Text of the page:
Classics Without All the Class discussion

May 2015- Till We Have Faces > Before We Start

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message 1: by Jim (new)

Jim (jborland) Note the the subtitle of this book: "A Myth Retold." In his book Lewis reworks the classical story of Cupid and Psyche. Since Lewis calls this out at the very beginning, it must be an important element in understanding this novel.

As I see it there are two approaches to studying this book:

(1) Read and understand the classical myth before reading Lewis' book.

(2) Wait until after finishing this "myth retold" before investigating the story of Cupid and Psyche.

Clearly, reading the myth first will be a spoiler for reading Lewis' story. But, not knowing the myth first will cause us to miss some of the interesting angles and overlook hidden depths in this multi-layered story.

So, what do you think? Should we know the "myth" story before reading this book or shall we read the book and then learn about the myth afterwards?

message 2: by Denisse (new)

Denisse Garza | 1 comments I think it is better to read the book first and then to look up for some information about the book. In this way you can enjoy the book as it is, and you are not expecting anything at all.

I love the kind of books that after you have read them, you discover that some parts of it are true. It makes me really excited and I try to know everything I can about the true side of it. In this way, the book is not spoiled, but rather acquires more depth as you keep investigating.

If i missed anything on the book because of my lack of knowledge of the true side of the story, I can always read it again. In this way... you get both approaches.

message 3: by Valerie (new)

Valerie Brown I was wondering about that myself. My plan was to jump into his book and hope for the best!

message 4: by Jim (new)

Jim (jborland) Actually, I have done the same thing; read the book first and then take a look at the Greek myth. But, there are other approaches.

message 5: by Karen (new)

Karen Agreed - I picked the book up at the library last night and have read the first chapter. Definitely not something I would have picked up to read on my own but I'm happy to be reading it. I thought about that when I read the subtitle - my ninth grade mythology is a bit rusty these 50+ years later but I'd rather read the book first and then re-familiarize myself with the myth. On an unrelated note, I listened to Lewis' The Screwtape Letters a few years ago - narrated by Ralph Cosham - and loved it!

message 6: by Lea (new)

Lea (leaspot) It has been years since I studied mythology, so while I know the main gist of what happened in the Cupid & Psyche story, I don't remember everything. I was planning on jumping into the book and then reviewing the mythology again at the end, but I can be swayed to other approaches depending on how the group decides.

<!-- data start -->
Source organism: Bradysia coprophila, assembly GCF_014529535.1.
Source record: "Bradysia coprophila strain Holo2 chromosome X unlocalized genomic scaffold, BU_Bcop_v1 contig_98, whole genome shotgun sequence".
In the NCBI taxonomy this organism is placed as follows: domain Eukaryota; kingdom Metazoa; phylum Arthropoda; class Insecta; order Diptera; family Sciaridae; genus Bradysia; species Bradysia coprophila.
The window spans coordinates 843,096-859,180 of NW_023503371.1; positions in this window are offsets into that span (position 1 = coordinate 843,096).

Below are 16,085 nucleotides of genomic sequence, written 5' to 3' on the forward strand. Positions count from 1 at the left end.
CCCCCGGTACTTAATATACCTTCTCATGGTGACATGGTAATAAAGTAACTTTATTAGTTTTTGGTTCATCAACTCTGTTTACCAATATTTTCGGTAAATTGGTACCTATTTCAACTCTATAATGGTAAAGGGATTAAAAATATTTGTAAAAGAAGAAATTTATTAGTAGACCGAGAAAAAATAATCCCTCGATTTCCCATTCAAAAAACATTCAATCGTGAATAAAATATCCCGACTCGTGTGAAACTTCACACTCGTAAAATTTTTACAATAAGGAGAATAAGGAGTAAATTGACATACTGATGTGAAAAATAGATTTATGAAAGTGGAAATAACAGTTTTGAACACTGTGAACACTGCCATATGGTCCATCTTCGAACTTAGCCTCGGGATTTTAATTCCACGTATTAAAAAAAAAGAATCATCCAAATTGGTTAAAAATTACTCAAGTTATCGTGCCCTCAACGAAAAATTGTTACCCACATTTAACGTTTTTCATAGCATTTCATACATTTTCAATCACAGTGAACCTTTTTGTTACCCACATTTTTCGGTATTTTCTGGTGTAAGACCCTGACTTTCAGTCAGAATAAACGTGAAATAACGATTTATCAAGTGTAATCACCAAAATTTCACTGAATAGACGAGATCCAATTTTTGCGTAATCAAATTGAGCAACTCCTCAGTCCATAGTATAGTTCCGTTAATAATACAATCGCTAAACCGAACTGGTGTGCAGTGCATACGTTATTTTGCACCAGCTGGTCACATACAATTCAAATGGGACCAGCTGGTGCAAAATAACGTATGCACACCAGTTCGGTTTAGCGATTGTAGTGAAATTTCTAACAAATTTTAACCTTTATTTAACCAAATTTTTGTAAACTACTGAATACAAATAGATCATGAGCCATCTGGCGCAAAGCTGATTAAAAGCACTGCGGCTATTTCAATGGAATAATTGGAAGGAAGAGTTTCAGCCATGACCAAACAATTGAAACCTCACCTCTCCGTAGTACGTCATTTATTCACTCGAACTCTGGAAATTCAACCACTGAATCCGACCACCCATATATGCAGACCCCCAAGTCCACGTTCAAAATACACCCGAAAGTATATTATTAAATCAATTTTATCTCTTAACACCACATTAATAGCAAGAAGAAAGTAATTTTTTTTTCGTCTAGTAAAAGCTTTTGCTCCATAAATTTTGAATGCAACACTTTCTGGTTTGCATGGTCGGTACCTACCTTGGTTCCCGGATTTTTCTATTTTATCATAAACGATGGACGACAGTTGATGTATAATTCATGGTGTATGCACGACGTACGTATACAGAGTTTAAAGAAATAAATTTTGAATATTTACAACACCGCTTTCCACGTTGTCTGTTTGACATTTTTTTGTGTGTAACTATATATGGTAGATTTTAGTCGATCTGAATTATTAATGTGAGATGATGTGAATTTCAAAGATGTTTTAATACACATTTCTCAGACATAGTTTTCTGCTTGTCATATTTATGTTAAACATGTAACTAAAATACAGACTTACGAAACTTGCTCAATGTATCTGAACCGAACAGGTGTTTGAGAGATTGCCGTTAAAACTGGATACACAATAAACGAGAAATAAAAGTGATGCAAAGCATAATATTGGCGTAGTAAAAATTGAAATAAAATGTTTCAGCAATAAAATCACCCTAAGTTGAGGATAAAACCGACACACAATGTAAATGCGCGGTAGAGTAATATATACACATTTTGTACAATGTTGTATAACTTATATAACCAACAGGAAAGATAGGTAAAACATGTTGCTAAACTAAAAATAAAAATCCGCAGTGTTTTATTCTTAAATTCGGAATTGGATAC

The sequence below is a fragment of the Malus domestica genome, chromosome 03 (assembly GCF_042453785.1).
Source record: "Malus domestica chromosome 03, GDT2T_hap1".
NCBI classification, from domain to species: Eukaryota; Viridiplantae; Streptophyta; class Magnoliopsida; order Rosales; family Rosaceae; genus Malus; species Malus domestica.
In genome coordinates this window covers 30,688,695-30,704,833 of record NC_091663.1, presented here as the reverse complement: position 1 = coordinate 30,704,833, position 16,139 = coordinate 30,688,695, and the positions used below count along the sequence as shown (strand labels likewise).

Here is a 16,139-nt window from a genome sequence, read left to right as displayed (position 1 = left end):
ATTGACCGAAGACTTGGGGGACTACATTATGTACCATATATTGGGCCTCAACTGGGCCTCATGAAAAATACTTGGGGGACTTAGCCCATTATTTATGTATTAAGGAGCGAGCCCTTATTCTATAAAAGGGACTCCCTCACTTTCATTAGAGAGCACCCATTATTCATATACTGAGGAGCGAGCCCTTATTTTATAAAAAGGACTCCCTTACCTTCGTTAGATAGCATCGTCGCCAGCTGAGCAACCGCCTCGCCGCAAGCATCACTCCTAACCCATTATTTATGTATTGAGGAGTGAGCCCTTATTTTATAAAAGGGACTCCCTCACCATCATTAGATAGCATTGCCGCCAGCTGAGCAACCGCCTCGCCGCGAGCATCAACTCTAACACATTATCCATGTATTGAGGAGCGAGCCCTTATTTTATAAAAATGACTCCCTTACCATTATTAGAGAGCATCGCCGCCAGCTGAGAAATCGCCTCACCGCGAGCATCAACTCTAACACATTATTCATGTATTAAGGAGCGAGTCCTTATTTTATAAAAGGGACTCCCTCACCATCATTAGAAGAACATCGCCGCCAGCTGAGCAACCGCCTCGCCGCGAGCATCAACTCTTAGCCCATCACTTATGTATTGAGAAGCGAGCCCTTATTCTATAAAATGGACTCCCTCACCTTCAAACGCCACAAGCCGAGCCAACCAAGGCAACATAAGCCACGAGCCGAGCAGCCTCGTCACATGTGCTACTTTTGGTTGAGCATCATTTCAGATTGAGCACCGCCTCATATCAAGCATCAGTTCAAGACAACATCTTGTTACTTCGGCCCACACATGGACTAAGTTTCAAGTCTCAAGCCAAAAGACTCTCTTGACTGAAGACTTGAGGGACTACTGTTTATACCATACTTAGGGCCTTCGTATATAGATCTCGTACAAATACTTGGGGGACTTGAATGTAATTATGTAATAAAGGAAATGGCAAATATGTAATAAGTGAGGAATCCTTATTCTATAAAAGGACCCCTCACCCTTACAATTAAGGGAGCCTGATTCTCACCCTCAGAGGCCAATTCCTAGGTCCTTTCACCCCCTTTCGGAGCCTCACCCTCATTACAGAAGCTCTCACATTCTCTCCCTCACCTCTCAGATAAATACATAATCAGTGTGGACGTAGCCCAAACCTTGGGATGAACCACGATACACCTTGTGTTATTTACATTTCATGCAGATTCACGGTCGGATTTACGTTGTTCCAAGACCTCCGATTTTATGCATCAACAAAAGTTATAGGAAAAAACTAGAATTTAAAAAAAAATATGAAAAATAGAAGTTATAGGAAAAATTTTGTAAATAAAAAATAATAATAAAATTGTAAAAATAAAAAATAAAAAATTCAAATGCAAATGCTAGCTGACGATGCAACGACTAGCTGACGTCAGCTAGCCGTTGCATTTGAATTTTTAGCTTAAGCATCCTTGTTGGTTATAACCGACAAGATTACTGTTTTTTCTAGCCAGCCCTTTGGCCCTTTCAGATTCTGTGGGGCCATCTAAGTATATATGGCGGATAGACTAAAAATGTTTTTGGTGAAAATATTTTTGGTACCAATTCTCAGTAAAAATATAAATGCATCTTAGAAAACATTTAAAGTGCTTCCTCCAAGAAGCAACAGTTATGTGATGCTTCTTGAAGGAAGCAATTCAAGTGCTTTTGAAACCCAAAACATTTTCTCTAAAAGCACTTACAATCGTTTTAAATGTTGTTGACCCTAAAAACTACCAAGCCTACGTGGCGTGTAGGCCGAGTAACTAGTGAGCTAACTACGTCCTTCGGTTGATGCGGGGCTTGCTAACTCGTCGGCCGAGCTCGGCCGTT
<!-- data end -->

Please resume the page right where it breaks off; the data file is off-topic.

message 7: by Jim (new)

Jim (jborland) My opinion is that everyone should know upfront that the book is the retelling of the Cupid & Psyche myth. However, the question is: do we want to read the Cupid & Psyche story before reading this book? Several others have said no and that has been my approach as well. It's your call for what you do. Just Google "Cupid & Psyche" and you will get tons of information.

message 8: by Daniel (new)

Daniel Clark Don't you love the effect of memory on making old things new? I can see a movie again for the first time if I just wait long enough. I can read a book and ask, "Did they add that since last I read?" catching things that I missed. And I can hear the myth and forget the details, then go read the "re-telling" and experience all sorts of new things along the way.

I'm in Book 2 right now and I'm excited to finish and then look up the myth again to draw some parallels!

message 9: by Jim (new)

Jim (jborland) I know people who can remember and recite extensive details about events that happened many years ago. In my case, I can hardly remember what happened yesterday. Thus, like you, I can read books or see movies a few years later and enjoy them all over again. I'm not sure if that is a gift or a curse.

message 10: by Kadijah Michelle (new)

Kadijah Michelle (kadmich) I started reading the book with a faint memory of the Cupid and Psyche myth as well. My Mythology book is waiting on my shelf for when I finish. What I have found interesting about this book though is how it is not just related to the the myth, but to some other famous novels. I don't want to judge too quickly, but I would like to see if anyone else finds the same thing.

message 11: by Alana (new)

Alana (alanasbooks) | 208 comments I didn't start the book intending to read it before the Cupid and Psyche story, it just kind of happened that way, since I knew little about them beforehand. Made it an interesting read that way.

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